Modeling a new system
Fine was one of the first researchers to describe glioma stem cells, and to use stem cells as a model system to conduct cancer research.
“We were able to generate brain tumor stem cells, which represent a much better research tool. But they are still growing in plastic – how representative of what happens in patients brains can that be?” Fine said.
Mouse models were also not ideal, as it’s difficult to get a good look at what’s going on inside the animal’s skull at a cellular and genetic level in real time. If only there was a way to study an active brain in an easily observed, controlled environment like a petri dish, Fine thought. Eventually, he managed to do just that.
Inspired by the work of a research team at Institute of Molecular Biotechnology of the Austrian Academy of Science, Fine took human embryonic stem cells, coaxed them to generate a neural lineage, and put them in a bioreactor. What emerged were three-dimensional models that bore a remarkable resemblance to six-month-old fetal brains.
These “cerebral organoids” have proven to be excellent tools for studying brain biology. Fine has been able to induce tumors in the organoids, which allows him to observe the growth and behavior of brain tumors from the very beginning stages of development.
The next step will be generating glioma stem cells derived from patients and culturing them on the organoids to better understand their tumors and to test how those tumors react to different treatments. Fine may even create organoids using patients’ own cells, swiped from the inside of their cheeks, to produce the most authentic experimental environment possible.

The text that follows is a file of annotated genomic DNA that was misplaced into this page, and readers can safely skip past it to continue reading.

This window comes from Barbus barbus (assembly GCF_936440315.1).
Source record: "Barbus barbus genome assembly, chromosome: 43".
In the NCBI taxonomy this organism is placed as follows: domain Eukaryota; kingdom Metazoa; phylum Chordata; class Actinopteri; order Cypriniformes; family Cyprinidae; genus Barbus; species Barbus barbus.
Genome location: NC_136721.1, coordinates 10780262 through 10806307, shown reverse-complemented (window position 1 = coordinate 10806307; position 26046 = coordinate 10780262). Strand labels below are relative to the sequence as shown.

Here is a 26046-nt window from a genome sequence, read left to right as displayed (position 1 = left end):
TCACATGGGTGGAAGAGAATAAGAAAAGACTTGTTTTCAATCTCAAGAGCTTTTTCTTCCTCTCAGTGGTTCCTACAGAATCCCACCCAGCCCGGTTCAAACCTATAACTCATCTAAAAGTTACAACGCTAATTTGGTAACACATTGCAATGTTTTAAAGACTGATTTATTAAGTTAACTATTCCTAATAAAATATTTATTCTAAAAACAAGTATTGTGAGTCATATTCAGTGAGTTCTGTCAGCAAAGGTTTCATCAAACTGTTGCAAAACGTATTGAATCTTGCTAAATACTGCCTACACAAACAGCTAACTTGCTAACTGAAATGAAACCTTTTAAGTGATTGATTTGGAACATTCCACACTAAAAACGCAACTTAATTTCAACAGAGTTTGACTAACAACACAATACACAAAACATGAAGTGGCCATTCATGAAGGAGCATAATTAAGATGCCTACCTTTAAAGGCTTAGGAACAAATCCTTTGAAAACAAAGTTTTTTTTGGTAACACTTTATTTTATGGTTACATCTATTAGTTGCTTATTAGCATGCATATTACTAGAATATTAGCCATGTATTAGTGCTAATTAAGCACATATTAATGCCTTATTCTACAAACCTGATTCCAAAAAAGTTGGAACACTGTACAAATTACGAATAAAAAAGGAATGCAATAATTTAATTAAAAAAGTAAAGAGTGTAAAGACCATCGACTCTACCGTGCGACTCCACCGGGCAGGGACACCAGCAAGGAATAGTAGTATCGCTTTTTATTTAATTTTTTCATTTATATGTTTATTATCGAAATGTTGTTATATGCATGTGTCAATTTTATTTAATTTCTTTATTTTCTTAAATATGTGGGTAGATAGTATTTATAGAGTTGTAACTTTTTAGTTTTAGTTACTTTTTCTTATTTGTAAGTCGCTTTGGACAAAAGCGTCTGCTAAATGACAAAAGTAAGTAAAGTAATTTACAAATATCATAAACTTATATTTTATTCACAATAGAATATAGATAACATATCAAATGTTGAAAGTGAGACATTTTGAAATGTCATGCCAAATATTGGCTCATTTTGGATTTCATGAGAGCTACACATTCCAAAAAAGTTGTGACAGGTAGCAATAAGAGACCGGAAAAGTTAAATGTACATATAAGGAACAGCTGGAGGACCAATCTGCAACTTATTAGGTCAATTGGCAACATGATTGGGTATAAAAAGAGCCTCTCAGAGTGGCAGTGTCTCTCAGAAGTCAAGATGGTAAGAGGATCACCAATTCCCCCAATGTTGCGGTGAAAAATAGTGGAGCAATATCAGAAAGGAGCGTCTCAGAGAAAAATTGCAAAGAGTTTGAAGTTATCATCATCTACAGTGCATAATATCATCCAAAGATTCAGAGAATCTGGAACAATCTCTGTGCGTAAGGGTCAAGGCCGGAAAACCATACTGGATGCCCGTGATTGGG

“We’re going to be taking precision medicine one step further,” Fine said. “We’ve done the science, now we’ve got to clear the regulatory hurdles. These are new grounds.”
As Fine faces these challenges, he hopes to apply his knowledge and experience to help others at the Cancer Center navigate the processes involved in conducting translational research.
“We know how to do laboratory research. We know how to do clinical research. But moving new science and new knowledge from lab to clinic can get complicated and there’s often a gap when it comes to practical issues,” Fine said. “I want to find ways of enabling this type of research.”
Fine said he wants to build a cottage industry, with innovative clinical trials based on science coming out of the Cancer Center’s labs, rather than cookie cutter phase II and III clinical trials led primarily by drug companies.
“I’m not here to build the biggest brain tumor program. I’m here to do something unique and different, something that will add to the knowledge of the field,” he said. “I came to Cornell because I sensed from the leadership on down that there was a real belief that research – basic, translational and clinical – was vital, that it was part of the mission. It’s all about advancing the field and finding better treatments for our patients, and that’s what I’m passionate about.”